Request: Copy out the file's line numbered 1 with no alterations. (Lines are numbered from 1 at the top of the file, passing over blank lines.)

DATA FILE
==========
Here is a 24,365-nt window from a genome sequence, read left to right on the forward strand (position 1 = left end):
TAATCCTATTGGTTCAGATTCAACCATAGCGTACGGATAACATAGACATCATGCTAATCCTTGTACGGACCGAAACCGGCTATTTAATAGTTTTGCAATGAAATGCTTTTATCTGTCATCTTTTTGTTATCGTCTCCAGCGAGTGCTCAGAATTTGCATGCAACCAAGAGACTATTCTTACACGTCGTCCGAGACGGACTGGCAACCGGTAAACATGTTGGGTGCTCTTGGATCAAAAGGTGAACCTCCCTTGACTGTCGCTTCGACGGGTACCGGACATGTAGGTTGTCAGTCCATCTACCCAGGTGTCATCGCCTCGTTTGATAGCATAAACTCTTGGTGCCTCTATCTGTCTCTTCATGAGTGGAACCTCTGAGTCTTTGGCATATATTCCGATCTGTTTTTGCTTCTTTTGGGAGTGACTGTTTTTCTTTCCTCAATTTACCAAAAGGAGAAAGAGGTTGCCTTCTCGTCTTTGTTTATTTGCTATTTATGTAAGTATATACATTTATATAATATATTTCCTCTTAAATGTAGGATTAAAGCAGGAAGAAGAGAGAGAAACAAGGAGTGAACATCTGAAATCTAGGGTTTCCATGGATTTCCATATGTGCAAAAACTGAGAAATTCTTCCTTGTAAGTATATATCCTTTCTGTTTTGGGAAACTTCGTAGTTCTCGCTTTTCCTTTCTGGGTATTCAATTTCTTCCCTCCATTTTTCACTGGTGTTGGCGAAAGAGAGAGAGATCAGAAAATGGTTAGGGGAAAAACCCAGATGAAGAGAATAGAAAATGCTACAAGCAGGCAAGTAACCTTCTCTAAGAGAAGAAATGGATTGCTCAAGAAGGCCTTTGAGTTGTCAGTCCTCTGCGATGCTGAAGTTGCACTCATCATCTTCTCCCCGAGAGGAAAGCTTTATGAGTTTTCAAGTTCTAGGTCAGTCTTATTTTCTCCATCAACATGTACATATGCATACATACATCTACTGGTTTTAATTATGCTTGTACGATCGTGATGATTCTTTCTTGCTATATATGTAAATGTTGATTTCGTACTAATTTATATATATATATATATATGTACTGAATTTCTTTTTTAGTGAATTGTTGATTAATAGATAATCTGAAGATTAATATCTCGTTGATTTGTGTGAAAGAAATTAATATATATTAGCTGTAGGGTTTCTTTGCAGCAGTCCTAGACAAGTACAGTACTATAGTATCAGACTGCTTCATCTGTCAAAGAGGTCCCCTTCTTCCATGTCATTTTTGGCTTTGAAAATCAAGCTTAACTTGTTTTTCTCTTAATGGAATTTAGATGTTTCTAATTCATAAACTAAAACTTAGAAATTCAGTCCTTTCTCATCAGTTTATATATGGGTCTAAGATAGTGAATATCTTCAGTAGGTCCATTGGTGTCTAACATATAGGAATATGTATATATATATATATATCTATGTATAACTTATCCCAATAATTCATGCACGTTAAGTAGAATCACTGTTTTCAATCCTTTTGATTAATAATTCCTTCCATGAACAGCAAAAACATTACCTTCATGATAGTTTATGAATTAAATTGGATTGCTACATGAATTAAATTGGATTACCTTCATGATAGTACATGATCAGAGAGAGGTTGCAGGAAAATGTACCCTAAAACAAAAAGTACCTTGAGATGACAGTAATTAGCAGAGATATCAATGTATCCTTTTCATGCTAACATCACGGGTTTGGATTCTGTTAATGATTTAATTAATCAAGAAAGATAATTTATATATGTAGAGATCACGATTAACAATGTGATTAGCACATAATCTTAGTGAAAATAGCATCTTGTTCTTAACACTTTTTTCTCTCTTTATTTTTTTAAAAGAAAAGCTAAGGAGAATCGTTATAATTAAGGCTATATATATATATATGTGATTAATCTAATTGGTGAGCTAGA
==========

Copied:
Here is a 24,365-nt window from a genome sequence, read left to right on the forward strand (position 1 = left end):